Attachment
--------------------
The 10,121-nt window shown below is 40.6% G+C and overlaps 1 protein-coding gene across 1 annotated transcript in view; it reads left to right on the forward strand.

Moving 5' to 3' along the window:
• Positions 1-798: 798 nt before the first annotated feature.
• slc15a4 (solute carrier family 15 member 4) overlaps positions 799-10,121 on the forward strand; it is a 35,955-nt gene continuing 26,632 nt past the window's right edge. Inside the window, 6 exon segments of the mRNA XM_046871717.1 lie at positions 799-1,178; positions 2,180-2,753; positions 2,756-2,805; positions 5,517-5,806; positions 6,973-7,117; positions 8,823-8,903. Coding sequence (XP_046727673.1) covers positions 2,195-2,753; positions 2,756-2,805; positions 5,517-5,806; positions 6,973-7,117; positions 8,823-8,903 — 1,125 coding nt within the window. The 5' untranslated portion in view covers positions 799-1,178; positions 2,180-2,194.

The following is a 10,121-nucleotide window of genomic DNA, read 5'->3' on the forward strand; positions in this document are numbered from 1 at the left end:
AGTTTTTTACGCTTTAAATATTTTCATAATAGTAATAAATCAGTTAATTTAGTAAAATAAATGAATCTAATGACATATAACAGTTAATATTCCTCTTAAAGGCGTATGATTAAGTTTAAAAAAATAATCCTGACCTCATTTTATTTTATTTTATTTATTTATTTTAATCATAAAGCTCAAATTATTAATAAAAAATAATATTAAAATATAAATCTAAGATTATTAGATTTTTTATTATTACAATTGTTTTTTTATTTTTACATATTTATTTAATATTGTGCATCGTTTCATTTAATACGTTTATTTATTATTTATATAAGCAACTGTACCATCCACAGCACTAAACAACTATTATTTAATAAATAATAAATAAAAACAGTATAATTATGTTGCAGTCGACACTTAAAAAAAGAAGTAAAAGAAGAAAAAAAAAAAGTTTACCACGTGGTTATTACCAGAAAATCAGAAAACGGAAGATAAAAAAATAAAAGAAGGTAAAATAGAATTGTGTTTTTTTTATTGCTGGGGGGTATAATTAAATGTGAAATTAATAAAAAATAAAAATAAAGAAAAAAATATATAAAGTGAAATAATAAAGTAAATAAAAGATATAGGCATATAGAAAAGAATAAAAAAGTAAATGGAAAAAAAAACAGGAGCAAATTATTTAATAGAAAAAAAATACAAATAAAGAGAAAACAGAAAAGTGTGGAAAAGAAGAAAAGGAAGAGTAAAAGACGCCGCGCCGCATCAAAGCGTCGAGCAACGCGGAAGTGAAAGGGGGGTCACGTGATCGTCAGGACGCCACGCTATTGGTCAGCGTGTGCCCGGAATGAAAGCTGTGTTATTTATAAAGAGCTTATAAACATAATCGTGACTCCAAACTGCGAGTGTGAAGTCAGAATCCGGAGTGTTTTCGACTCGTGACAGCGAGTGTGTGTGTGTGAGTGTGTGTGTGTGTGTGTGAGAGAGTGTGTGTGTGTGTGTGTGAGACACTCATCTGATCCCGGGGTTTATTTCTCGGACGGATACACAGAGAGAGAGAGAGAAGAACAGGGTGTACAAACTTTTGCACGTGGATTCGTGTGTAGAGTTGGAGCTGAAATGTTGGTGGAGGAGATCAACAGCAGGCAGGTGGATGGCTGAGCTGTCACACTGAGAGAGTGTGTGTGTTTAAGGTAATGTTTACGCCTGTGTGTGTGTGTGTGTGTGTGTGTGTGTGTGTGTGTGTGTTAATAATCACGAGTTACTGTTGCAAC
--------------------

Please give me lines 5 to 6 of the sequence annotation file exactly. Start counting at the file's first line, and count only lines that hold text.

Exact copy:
The following is a 10,121-nucleotide window of genomic DNA, read 5'->3' on the forward strand; positions in this document are numbered from 1 at the left end:
AGTTTTTTACGCTTTAAATATTTTCATAATAGTAATAAATCAGTTAATTTAGTAAAATAAATGAATCTAATGACATATAACAGTTAATATTCCTCTTAAAGGCGTATGATTAAGTTTAAAAAAATAATCCTGACCTCATTTTATTTTATTTTATTTATTTATTTTAATCATAAAGCTCAAATTATTAATAAAAAATAATATTAAAATATAAATCTAAGATTATTAGATTTTTTATTATTACAATTGTTTTTTTATTTTTACATATTTATTTAATATTGTGCATCGTTTCATTTAATACGTTTATTTATTATTTATATAAGCAACTGTACCATCCACAGCACTAAACAACTATTATTTAATAAATAATAAATAAAAACAGTATAATTATGTTGCAGTCGACACTTAAAAAAAGAAGTAAAAGAAGAAAAAAAAAAAGTTTACCACGTGGTTATTACCAGAAAATCAGAAAACGGAAGATAAAAAAATAAAAGAAGGTAAAATAGAATTGTGTTTTTTTTATTGCTGGGGGGTATAATTAAATGTGAAATTAATAAAAAATAAAAATAAAGAAAAAAATATATAAAGTGAAATAATAAAGTAAATAAAAGATATAGGCATATAGAAAAGAATAAAAAAGTAAATGGAAAAAAAAACAGGAGCAAATTATTTAATAGAAAAAAAATACAAATAAAGAGAAAACAGAAAAGTGTGGAAAAGAAGAAAAGGAAGAGTAAAAGACGCCGCGCCGCATCAAAGCGTCGAGCAACGCGGAAGTGAAAGGGGGGTCACGTGATCGTCAGGACGCCACGCTATTGGTCAGCGTGTGCCCGGAATGAAAGCTGTGTTATTTATAAAGAGCTTATAAACATAATCGTGACTCCAAACTGCGAGTGTGAAGTCAGAATCCGGAGTGTTTTCGACTCGTGACAGCGAGTGTGTGTGTGTGAGTGTGTGTGTGTGTGTGTGAGAGAGTGTGTGTGTGTGTGTGTGAGACACTCATCTGATCCCGGGGTTTATTTCTCGGACGGATACACAGAGAGAGAGAGAGAAGAACAGGGTGTACAAACTTTTGCACGTGGATTCGTGTGTAGAGTTGGAGCTGAAATGTTGGTGGAGGAGATCAACAGCAGGCAGGTGGATGGCTGAGCTGTCACACTGAGAGAGTGTGTGTGTTTAAGGTAATGTTTACGCCTGTGTGTGTGTGTGTGTGTGTGTGTGTGTGTGTGTGTGTGTTAATAATCACGAGTTACTGTTGCAAC